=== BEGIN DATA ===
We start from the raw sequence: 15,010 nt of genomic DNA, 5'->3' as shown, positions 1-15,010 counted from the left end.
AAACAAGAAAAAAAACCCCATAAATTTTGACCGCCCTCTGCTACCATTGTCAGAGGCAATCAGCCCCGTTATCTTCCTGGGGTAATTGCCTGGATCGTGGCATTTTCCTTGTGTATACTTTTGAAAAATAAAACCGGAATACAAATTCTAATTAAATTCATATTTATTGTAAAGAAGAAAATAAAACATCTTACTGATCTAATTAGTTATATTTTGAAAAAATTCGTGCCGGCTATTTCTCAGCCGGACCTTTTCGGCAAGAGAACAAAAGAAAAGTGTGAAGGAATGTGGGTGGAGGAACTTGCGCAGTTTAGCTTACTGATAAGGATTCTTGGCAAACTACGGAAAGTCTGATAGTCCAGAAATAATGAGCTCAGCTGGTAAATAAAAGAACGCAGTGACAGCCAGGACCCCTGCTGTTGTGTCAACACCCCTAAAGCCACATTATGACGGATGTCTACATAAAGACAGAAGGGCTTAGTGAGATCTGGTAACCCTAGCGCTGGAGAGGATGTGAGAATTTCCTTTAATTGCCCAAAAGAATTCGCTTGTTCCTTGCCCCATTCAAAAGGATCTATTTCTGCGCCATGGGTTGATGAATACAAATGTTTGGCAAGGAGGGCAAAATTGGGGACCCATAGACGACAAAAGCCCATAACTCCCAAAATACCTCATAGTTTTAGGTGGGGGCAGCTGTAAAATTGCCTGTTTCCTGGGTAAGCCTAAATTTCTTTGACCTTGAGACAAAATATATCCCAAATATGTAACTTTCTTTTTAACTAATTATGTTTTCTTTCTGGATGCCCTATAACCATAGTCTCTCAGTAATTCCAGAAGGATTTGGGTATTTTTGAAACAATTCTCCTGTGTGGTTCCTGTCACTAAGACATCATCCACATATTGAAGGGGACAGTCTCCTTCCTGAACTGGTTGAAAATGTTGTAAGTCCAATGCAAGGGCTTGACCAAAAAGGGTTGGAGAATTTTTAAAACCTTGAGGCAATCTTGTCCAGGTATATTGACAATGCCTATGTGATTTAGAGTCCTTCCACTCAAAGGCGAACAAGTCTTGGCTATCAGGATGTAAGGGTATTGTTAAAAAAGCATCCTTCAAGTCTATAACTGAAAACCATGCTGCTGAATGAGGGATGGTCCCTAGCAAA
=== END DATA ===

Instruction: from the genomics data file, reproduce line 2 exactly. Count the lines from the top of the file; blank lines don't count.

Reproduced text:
AAACAAGAAAAAAAACCCCATAAATTTTGACCGCCCTCTGCTACCATTGTCAGAGGCAATCAGCCCCGTTATCTTCCTGGGGTAATTGCCTGGATCGTGGCATTTTCCTTGTGTATACTTTTGAAAAATAAAACCGGAATACAAATTCTAATTAAATTCATATTTATTGTAAAGAAGAAAATAAAACATCTTACTGATCTAATTAGTTATATTTTGAAAAAATTCGTGCCGGCTATTTCTCAGCCGGACCTTTTCGGCAAGAGAACAAAAGAAAAGTGTGAAGGAATGTGGGTGGAGGAACTTGCGCAGTTTAGCTTACTGATAAGGATTCTTGGCAAACTACGGAAAGTCTGATAGTCCAGAAATAATGAGCTCAGCTGGTAAATAAAAGAACGCAGTGACAGCCAGGACCCCTGCTGTTGTGTCAACACCCCTAAAGCCACATTATGACGGATGTCTACATAAAGACAGAAGGGCTTAGTGAGATCTGGTAACCCTAGCGCTGGAGAGGATGTGAGAATTTCCTTTAATTGCCCAAAAGAATTCGCTTGTTCCTTGCCCCATTCAAAAGGATCTATTTCTGCGCCATGGGTTGATGAATACAAATGTTTGGCAAGGAGGGCAAAATTGGGGACCCATAGACGACAAAAGCCCATAACTCCCAAAATACCTCATAGTTTTAGGTGGGGGCAGCTGTAAAATTGCCTGTTTCCTGGGTAAGCCTAAATTTCTTTGACCTTGAGACAAAATATATCCCAAATATGTAACTTTCTTTTTAACTAATTATGTTTTCTTTCTGGATGCCCTATAACCATAGTCTCTCAGTAATTCCAGAAGGATTTGGGTATTTTTGAAACAATTCTCCTGTGTGGTTCCTGTCACTAAGACATCATCCACATATTGAAGGGGACAGTCTCCTTCCTGAACTGGTTGAAAATGTTGTAAGTCCAATGCAAGGGCTTGACCAAAAAGGGTTGGAGAATTTTTAAAACCTTGAGGCAATCTTGTCCAGGTATATTGACAATGCCTATGTGATTTAGAGTCCTTCCACTCAAAGGCGAACAAGTCTTGGCTATCAGGATGTAAGGGTATTGTTAAAAAAGCATCCTTCAAGTCTATAACTGAAAACCATGCTGCTGAATGAGGGATGGTCCCTAGCAAA